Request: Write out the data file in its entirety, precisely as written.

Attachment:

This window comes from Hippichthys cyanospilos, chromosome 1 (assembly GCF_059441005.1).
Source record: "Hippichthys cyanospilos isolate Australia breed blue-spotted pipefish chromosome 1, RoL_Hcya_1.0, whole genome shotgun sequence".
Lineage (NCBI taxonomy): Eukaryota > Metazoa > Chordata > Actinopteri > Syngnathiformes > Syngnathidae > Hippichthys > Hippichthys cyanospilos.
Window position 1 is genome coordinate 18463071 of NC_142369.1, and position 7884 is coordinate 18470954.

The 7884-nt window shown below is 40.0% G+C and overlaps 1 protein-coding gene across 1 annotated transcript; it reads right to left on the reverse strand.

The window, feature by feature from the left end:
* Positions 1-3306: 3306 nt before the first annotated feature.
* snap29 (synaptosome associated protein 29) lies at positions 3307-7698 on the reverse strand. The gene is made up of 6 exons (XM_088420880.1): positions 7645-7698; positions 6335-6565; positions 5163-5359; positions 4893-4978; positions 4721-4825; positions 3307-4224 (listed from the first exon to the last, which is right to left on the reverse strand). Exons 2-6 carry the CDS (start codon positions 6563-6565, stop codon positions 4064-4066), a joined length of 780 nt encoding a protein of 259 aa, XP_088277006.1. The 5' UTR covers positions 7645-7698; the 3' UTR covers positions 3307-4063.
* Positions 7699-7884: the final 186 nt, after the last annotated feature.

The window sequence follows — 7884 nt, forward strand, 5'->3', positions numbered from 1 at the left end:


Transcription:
This window comes from Hippichthys cyanospilos, chromosome 1 (assembly GCF_059441005.1).
Source record: "Hippichthys cyanospilos isolate Australia breed blue-spotted pipefish chromosome 1, RoL_Hcya_1.0, whole genome shotgun sequence".
Lineage (NCBI taxonomy): Eukaryota > Metazoa > Chordata > Actinopteri > Syngnathiformes > Syngnathidae > Hippichthys > Hippichthys cyanospilos.
Window position 1 is genome coordinate 18463071 of NC_142369.1, and position 7884 is coordinate 18470954.

The 7884-nt window shown below is 40.0% G+C and overlaps 1 protein-coding gene across 1 annotated transcript; it reads right to left on the reverse strand.

The window, feature by feature from the left end:
* Positions 1-3306: 3306 nt before the first annotated feature.
* snap29 (synaptosome associated protein 29) lies at positions 3307-7698 on the reverse strand. The gene is made up of 6 exons (XM_088420880.1): positions 7645-7698; positions 6335-6565; positions 5163-5359; positions 4893-4978; positions 4721-4825; positions 3307-4224 (listed from the first exon to the last, which is right to left on the reverse strand). Exons 2-6 carry the CDS (start codon positions 6563-6565, stop codon positions 4064-4066), a joined length of 780 nt encoding a protein of 259 aa, XP_088277006.1. The 5' UTR covers positions 7645-7698; the 3' UTR covers positions 3307-4063.
* Positions 7699-7884: the final 186 nt, after the last annotated feature.

The window sequence follows — 7884 nt, forward strand, 5'->3', positions numbered from 1 at the left end: